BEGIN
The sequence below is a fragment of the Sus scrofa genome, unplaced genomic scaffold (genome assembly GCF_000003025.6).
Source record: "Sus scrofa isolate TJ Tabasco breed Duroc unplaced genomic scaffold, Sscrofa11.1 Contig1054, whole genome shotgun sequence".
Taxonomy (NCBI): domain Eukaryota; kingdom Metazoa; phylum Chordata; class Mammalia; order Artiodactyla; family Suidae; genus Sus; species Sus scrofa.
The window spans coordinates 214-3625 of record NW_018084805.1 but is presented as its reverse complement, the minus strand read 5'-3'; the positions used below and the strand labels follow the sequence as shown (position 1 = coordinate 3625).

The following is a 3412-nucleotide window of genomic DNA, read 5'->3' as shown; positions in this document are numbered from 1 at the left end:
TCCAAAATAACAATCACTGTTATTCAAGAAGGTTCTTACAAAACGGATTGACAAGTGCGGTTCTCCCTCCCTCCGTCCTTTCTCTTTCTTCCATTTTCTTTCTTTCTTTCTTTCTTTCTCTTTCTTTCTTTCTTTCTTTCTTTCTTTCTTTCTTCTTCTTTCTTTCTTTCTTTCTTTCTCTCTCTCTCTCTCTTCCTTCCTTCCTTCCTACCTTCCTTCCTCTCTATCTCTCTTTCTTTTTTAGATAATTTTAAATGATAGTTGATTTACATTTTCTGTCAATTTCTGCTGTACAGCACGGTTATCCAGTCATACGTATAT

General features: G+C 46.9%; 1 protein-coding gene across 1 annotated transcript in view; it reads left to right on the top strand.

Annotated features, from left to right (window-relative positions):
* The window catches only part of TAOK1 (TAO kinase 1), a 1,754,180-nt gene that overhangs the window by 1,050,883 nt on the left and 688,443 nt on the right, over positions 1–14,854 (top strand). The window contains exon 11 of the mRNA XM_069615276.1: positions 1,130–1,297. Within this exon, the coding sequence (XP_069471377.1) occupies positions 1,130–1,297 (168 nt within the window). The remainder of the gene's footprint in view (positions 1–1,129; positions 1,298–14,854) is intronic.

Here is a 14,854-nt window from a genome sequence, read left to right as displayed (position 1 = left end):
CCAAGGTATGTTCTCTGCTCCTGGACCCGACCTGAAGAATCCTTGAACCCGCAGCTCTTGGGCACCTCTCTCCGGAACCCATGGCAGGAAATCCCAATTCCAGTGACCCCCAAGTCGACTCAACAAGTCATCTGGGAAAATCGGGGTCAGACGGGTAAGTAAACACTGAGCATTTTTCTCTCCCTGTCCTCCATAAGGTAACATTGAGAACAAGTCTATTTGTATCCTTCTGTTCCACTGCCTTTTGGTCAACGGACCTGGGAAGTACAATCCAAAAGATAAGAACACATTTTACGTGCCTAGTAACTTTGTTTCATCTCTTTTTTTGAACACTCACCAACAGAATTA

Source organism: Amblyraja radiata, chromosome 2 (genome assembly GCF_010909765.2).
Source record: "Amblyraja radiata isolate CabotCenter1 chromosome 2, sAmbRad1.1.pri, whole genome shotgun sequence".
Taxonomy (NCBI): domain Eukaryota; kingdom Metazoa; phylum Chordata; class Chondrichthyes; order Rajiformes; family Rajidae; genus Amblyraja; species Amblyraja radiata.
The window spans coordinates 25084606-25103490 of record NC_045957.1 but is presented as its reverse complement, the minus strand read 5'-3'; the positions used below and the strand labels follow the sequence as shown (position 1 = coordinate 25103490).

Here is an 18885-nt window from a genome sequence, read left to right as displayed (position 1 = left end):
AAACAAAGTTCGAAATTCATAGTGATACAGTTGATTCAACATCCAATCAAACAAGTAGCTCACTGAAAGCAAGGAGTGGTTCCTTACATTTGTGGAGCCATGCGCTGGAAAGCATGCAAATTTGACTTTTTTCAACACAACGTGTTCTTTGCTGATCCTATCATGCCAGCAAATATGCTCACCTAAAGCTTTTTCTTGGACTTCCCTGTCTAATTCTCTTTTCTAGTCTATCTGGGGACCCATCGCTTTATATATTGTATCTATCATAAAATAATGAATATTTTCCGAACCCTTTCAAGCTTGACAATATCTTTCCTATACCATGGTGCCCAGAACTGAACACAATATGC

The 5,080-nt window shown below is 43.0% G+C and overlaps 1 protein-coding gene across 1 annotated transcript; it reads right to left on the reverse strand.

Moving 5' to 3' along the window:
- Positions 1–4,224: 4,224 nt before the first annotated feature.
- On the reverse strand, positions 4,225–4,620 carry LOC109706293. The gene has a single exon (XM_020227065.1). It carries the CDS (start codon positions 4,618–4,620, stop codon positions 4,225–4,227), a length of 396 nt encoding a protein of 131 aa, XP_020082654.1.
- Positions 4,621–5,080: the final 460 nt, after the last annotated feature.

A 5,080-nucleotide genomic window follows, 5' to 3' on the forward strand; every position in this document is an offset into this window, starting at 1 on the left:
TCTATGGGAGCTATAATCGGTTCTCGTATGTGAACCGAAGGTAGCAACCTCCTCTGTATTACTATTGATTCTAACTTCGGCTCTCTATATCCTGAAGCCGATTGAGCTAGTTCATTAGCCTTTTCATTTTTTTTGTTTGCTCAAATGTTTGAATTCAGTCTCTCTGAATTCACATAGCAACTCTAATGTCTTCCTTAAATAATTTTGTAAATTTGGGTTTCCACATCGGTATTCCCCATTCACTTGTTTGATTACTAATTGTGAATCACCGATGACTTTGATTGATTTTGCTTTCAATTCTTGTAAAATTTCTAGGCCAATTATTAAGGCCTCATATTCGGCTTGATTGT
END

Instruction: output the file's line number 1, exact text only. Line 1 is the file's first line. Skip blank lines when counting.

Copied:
The sequence below is a fragment of the Sus scrofa genome, unplaced genomic scaffold (genome assembly GCF_000003025.6).